Italy’s Budget Standoff with the European Commission Explained

Italian prime minister Giuseppe Conte and Five Star Movement leader Luigi Di Maio listen as Finance Minister Giovanni Tria answers a question from a reporter in Rome, October 3
Italian prime minister Giuseppe Conte and Five Star Movement leader Luigi Di Maio listen as Finance Minister Giovanni Tria answers a question from a reporter in Rome, October 3 (Governo Italiano)

The European Commission has told Italy to revise its budget for 2019, accusing it of “openly and consciously” reneging on the commitments it has made.

This has been reported as the commission “rejecting” Italy’s budget proposal, but that is too strong a term. It has no such power.

Here is what’s really going on — and what is likely to happen next. Read more

Rome on Collision Course with European Allies, Financial Markets

Rome, Italy at dusk, October 17, 2008
Rome, Italy at dusk, October 17, 2008 (Andreas Caranti)

I cheered too soon. A few weeks ago, I reported that Italy’s populists were coming to terms with reality. Now they have introduced a spending plan that puts them on a collision course with the European Commission and financial markets.

Reneging on the commitment of the last government, the coalition of the anti-establishment Five Star Movement and far-right League, formed four months ago, proposes to run a deficit equal to 2.4 percent of GDP in 2019.

That is still below the EU’s 3-percent ceiling, but it is a reversal of the fiscal consolidation path followed so far and it means Italy’s public debt, already one of the highest in the world at 130 percent of GDP, will rise rather than fall. Read more

Italy’s Populists Come to Terms with Reality

Italian prime minister Giuseppe Conte attends a meeting with Five Star Movement leader Luigi Di Maio, August 15
Italian prime minister Giuseppe Conte attends a meeting with Five Star Movement leader Luigi Di Maio, August 15 (Governo Italiano)

Italy’s ruling Five Star Movement and League have shelved proposals for a universal basic income and flat tax, La Stampa reports.

Implementing either policy, let alone both, would have blown a hole in Italy’s public finances and broken the EU’s 3-percent deficit ceiling. Read more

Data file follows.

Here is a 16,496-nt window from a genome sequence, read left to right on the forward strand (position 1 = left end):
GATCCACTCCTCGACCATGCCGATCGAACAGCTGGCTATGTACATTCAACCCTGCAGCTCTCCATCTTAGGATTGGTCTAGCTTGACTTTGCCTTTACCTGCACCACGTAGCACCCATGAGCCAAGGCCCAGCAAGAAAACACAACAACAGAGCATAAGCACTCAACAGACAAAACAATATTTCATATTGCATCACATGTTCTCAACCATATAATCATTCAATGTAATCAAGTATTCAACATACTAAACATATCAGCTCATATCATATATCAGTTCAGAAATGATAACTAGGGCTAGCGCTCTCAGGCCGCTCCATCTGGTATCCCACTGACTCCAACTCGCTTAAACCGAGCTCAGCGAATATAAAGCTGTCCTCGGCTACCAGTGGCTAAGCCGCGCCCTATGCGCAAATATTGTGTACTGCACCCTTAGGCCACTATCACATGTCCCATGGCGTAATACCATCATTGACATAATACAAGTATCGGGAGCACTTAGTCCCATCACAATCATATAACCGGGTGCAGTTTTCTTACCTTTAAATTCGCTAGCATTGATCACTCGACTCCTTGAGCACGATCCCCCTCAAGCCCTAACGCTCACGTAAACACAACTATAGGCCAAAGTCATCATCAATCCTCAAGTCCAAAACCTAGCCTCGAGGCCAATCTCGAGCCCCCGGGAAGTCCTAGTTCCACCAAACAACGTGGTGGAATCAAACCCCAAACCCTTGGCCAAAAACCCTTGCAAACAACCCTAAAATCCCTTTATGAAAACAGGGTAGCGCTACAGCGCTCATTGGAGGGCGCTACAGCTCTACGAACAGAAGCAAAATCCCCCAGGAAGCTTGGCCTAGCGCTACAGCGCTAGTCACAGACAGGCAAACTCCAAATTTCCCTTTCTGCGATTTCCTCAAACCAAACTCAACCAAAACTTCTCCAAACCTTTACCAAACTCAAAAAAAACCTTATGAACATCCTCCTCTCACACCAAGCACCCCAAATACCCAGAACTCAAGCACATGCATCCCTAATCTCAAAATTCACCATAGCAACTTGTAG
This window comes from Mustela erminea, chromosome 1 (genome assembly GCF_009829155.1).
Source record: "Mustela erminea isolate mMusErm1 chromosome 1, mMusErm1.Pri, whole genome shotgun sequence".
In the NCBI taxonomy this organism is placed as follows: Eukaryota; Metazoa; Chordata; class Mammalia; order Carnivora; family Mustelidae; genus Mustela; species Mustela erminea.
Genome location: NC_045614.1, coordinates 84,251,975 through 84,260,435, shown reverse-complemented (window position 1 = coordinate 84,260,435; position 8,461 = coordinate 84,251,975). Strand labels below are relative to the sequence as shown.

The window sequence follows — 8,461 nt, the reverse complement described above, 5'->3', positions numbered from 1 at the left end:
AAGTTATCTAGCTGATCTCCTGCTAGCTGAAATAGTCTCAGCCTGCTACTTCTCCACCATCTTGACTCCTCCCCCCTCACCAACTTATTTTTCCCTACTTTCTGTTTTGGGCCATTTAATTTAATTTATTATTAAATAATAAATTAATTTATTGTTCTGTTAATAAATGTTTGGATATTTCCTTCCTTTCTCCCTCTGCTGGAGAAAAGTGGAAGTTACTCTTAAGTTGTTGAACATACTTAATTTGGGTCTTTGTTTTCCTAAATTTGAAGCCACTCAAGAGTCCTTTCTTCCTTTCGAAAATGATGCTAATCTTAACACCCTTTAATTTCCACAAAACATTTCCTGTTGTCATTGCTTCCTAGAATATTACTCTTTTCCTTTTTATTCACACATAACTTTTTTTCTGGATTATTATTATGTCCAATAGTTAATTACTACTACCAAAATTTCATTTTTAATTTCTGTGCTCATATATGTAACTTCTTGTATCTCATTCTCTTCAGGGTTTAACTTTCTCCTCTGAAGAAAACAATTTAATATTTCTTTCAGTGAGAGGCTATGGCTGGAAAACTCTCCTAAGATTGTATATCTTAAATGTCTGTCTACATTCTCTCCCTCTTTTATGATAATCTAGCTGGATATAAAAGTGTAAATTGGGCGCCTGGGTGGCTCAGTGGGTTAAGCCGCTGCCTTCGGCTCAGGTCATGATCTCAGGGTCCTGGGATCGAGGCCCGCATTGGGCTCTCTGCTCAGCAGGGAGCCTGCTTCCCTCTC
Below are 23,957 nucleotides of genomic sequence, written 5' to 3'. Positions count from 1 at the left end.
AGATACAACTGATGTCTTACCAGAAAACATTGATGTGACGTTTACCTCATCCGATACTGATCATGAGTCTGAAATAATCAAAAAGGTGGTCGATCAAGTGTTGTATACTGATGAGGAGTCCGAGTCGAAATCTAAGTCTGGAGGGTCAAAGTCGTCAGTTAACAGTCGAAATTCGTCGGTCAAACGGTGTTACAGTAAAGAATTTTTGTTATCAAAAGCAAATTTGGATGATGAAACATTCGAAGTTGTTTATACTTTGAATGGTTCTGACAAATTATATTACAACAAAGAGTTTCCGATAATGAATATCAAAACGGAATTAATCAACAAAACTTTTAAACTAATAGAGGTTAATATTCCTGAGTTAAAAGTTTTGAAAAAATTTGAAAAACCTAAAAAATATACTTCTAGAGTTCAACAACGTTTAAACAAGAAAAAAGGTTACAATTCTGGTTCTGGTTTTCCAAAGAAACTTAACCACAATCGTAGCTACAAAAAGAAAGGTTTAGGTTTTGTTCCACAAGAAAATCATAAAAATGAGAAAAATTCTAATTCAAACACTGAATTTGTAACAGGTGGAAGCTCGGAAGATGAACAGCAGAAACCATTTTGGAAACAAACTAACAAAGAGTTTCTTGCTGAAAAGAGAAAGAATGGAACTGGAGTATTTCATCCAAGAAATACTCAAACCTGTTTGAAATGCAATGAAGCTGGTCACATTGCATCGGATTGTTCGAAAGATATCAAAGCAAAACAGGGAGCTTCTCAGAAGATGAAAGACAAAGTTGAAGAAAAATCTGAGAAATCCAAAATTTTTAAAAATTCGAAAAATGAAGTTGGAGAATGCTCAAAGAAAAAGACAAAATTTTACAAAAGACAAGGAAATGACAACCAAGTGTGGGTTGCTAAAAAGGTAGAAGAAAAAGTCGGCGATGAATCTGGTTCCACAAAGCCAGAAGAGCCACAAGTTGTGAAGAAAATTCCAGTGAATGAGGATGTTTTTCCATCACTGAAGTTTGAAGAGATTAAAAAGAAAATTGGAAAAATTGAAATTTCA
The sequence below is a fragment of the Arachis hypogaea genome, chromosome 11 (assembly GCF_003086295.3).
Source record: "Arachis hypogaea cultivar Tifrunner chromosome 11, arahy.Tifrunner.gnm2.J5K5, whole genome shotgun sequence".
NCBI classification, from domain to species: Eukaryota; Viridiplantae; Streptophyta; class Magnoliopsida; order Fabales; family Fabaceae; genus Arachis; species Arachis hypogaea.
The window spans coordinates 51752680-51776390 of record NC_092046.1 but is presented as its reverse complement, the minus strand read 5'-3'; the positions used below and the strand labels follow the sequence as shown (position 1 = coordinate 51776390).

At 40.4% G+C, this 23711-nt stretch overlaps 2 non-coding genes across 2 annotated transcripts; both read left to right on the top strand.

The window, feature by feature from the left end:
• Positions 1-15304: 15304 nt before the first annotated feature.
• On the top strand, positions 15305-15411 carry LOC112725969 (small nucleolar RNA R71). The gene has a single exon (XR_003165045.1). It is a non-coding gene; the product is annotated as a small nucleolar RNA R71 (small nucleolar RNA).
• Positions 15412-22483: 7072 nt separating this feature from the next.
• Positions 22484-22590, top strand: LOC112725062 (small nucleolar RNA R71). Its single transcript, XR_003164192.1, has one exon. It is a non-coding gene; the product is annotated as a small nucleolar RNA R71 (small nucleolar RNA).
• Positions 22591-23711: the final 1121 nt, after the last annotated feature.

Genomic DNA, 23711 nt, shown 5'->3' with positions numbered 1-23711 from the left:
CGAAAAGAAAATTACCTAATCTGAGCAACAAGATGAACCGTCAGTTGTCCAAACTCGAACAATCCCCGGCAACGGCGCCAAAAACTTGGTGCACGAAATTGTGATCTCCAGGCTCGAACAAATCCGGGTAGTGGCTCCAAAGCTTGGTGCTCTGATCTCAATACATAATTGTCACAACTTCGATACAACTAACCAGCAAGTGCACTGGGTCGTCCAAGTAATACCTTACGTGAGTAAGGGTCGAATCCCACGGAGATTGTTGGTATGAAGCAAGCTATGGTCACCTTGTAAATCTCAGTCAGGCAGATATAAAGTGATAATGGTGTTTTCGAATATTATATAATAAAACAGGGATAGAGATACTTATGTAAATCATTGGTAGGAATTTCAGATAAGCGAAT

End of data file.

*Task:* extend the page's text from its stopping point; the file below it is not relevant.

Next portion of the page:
When America First Meets Italy First

American president Donald Trump and Italian prime minister Giuseppe Conte arrive to a NATO summit in Brussels, July 12
American president Donald Trump and Italian prime minister Giuseppe Conte arrive to a NATO summit in Brussels, July 12 (NATO)

My latest post for the Atlantic Council’s New Atlanticist blog previews next week’s meeting between American president Donald Trump and Italian prime minister Giuseppe Conte.

Although the leaders got along well at the recent G7 and NATO summits, and share views on immigration, international relations and trade, I wouldn’t be surprised if the meeting turned out to be a disappointment.

On both military spending and trade — Trump’s pet peeves when it comes to Europe — Conte’s government opposes the American president. Read more

Populists Overturn Labor Reforms in Italy

Italian labor minister and Five Star Movement leader Luigi Di Maio eyes Prime Minister Giuseppe Conte during a news conference in Rome, July 3
Italian labor minister and Five Star Movement leader Luigi Di Maio eyes Prime Minister Giuseppe Conte during a news conference in Rome, July 3 (Governo Italiano)

Italy’s ruling populists claim to have made good on their campaign promise to overturn the previous government’s labor reforms.

A decree:

  • Reduces the maximum length of temporary work contracts from 36 to 24 months;
  • Reduces the times such contracts can be renewed from five to four; and
  • Introduces a requirement for employers to prove a temporary contract is still warranted after one year.

Italy’s National Institute for Social Security estimates that 8,000 temp workers could lose their jobs as a result of the changes, but the Five Star Movement and League have dismissed these figures as “unscientific” and “disputable”.

In the last year, Italy has added close to 460,000 jobs, 95 percent of which are on temporary contracts. Read more

Far-Right League Gains Most from Governing in Italy

Matteo Salvini, the leader of Italy's Northern League, gives a speech in the European Parliament in Strasbourg, April 29, 2015
Matteo Salvini, the leader of Italy’s Northern League, gives a speech in the European Parliament in Strasbourg, April 29, 2015 (European Parliament)

Italy’s far-right League is benefiting the most from the government deal it struck with the populist Five Star Movement earlier this month.

  • In municipal elections on Sunday, the League captured the former left-wing strongholds of Massa, Pisa and Siena in the region of Tuscany.
  • Nationally, the League is tied with the Five Star Movement in the polls. Both get 27-29 percent support. In the last election, the Five Stars got 33 percent support against 17 percent for the League. Read more

Italy Joins Trump in Resisting Canadian Trade

Prime Ministers Giuseppe Conte of Italy and Justin Trudeau of Canada meet at the G7 summit in Charlevoix, June 8
Prime Ministers Giuseppe Conte of Italy and Justin Trudeau of Canada meet at the G7 summit in Charlevoix, June 8 (Flickr/Justin Trudeau)

Italy has learned from Donald Trump that Canada is now the enemy of the West.

In an interview with the newspaper La Stampa, the country’s new agriculture minister, Gian Marco Centinaio of the far-right League, said he would ask parliament not to ratify the trade agreement the EU negotiated with Canada in 2016.

Without ratification by all 28 member states, the treaty cannot go into effect for the entire European Union. Read more